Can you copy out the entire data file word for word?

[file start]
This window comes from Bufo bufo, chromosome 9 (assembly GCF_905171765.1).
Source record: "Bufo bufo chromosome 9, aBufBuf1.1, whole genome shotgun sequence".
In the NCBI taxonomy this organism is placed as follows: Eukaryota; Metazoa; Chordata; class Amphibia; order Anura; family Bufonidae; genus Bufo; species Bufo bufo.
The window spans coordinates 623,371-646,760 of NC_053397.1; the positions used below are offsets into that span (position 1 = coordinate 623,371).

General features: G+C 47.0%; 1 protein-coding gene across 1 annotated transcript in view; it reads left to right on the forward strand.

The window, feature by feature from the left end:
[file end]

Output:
This window comes from Bufo bufo, chromosome 9 (assembly GCF_905171765.1).
Source record: "Bufo bufo chromosome 9, aBufBuf1.1, whole genome shotgun sequence".
In the NCBI taxonomy this organism is placed as follows: Eukaryota; Metazoa; Chordata; class Amphibia; order Anura; family Bufonidae; genus Bufo; species Bufo bufo.
The window spans coordinates 623,371-646,760 of NC_053397.1; the positions used below are offsets into that span (position 1 = coordinate 623,371).

General features: G+C 47.0%; 1 protein-coding gene across 1 annotated transcript in view; it reads left to right on the forward strand.

The window, feature by feature from the left end: